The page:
New Line plays ‘Game’ for 200G spec script

New Line Cinema’s recently revamped production arm, New Line Prods., has purchased Eric Bernt’s spec action script “Surviving the Game” in a move that demonstrates NLC is aggressively ramping up its development and production slate.

The purchase price of $ 200,000 against $ 400,000 is believed to be among the highest ever paid by New Line for a spec script and comes during a prolonged slowdown in the spec script market.

It’s also the first time the company has bought a script preemptively, essentially taking it off the market before other studios could bid on it.

The film, expected to go into production next spring and budgeted at between $ 6 million and $ 8 million, will be produced by David Permut under his Permut Presentations banner, which has a first-look deal at New Line.

Another interesting aspect of the deal is that there’s a nine-month trigger on the pact. In other words, the movie has to go into pre-production within nine months or the writer gets his script back. Because of the heavy coin invested by New Line for the script, this almost assures that the film will get made.

“New Line isn’t going to rent a script for nine months for $ 200,000,” said a source close to the negotiations. “They’ve invested a lot and they’ll want to make this film.”

The deal, orchestrated by New Line’s exec VP Michael De Luca, who moved quickly to take the script off the market, comes less than a month after De Luca was handed his new title, which gave him authority over the company’s New York- and Los Angeles-based development and production operations.

The script buy is the first for De Luca since he took the reins of New Line Prods.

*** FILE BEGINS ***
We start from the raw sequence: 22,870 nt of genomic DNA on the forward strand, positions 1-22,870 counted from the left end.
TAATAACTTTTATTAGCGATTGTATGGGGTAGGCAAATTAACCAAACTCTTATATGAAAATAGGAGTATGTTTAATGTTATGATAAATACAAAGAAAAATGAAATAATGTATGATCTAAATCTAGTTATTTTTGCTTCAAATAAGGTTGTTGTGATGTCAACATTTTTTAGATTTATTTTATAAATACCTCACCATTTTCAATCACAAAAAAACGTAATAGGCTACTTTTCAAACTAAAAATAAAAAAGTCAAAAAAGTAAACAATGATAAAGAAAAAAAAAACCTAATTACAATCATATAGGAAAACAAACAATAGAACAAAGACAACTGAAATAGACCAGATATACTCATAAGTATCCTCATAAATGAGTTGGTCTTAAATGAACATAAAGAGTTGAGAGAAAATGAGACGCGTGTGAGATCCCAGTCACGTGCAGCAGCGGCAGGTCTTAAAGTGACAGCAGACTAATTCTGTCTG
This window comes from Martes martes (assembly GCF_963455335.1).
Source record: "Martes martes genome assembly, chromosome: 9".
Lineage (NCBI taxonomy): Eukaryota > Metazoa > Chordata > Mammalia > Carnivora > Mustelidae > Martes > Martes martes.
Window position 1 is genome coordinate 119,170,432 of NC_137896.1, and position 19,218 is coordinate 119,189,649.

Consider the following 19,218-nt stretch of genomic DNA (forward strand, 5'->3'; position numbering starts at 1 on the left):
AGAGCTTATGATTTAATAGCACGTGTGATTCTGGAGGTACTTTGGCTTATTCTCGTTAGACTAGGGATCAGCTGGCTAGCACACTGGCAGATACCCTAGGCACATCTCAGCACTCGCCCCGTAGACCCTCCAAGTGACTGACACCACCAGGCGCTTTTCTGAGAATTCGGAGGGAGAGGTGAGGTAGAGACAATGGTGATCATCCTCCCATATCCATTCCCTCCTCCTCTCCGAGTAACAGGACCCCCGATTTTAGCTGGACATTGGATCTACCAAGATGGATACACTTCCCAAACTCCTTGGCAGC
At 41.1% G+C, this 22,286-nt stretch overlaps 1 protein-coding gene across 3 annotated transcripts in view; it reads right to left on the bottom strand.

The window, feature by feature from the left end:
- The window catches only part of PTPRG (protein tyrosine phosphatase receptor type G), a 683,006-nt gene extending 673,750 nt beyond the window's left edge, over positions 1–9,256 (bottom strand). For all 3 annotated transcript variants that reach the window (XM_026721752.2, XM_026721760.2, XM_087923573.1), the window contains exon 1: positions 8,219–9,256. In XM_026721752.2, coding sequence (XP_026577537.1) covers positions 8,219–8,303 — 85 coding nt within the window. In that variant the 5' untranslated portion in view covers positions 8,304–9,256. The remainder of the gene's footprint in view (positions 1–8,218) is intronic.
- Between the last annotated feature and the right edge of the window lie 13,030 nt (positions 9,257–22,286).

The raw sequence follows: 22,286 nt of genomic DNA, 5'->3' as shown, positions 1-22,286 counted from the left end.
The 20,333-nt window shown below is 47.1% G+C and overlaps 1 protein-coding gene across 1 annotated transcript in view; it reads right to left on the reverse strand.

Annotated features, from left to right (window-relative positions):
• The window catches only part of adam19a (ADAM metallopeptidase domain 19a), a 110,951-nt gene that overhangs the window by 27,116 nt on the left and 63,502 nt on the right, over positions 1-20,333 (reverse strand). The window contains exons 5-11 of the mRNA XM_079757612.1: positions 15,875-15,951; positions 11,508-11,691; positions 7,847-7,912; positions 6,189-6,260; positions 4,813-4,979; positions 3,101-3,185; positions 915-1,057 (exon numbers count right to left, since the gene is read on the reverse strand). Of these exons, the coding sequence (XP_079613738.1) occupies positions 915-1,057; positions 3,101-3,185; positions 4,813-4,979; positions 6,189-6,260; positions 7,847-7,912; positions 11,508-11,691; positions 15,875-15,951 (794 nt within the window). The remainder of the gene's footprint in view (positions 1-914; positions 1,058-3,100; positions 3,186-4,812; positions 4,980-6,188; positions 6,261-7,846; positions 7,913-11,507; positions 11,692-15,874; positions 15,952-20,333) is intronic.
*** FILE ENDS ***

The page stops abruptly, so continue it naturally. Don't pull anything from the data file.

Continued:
According to De Luca, he was handed the script Monday afternoon by Permut’s development VP Kevin Messick and, after reading it Monday night, he made a preemptive offer the following day. Sources said Paramount and Morgan Creek had been interested in the property.

The deal was brokered by ICM’s Tom Strickler, Bernt’s agent.

A number of industry observers insist that the deal for “Surviving the Game” marks a turning point for New Line.

“This is a great deal for New Line because it shows that they can move quickly … and it’s a good size check for the writer,” a producer said. “These are things that New Line has been criticized for in the past and they’re obviously changing.”

One agent said, “New Line has been telling agents that they were going to be in the spec script business and act like a studio and that’s obviously starting to happen.”

“Surviving the Game” is an action film about a homeless man living in Portland, who ends up being stalked–for sport–by seven well-armed, highly trained hunters in the wilderness along the Oregon-Idaho border.

The plot is reminiscent of “The Most Dangerous Game,” the 1932 film about a man who hunts humans on his island. That film was remade twice, in 1946 as “Game of Death” and in 1956 as “Run for the Sun.”

De Luca said that although “Surviving the Game” is in the action mold, he was attracted to the script for its other elements, most notably that the story is more character-driven than other actioners.

“It’s not dependent on spectacle,” De Luca said. “A lot of the action films today don’t rely on character enough. It’s about more than just the action.”

De Luca also admitted that because of budgetary constraints, he wanted an actioner that wouldn’t send production costs sky-high.

“I’m not going to compete on an action level with the bigger-budgeted productions of the world,” said De Luca.

Want to read more articles like this one? SUBSCRIBE TO VARIETY TODAY.
Post A Comment 0

Leave a Reply

No Comments

Comments are moderated. They may be edited for clarity and reprinting in whole or in part in Variety publications.

Fill in your details below or click an icon to log in: Logo

You are commenting using your account. Log Out / Change )

Twitter picture

You are commenting using your Twitter account. Log Out / Change )

Facebook photo

You are commenting using your Facebook account. Log Out / Change )

Google+ photo

You are commenting using your Google+ account. Log Out / Change )

Connecting to %s

More Film News from Variety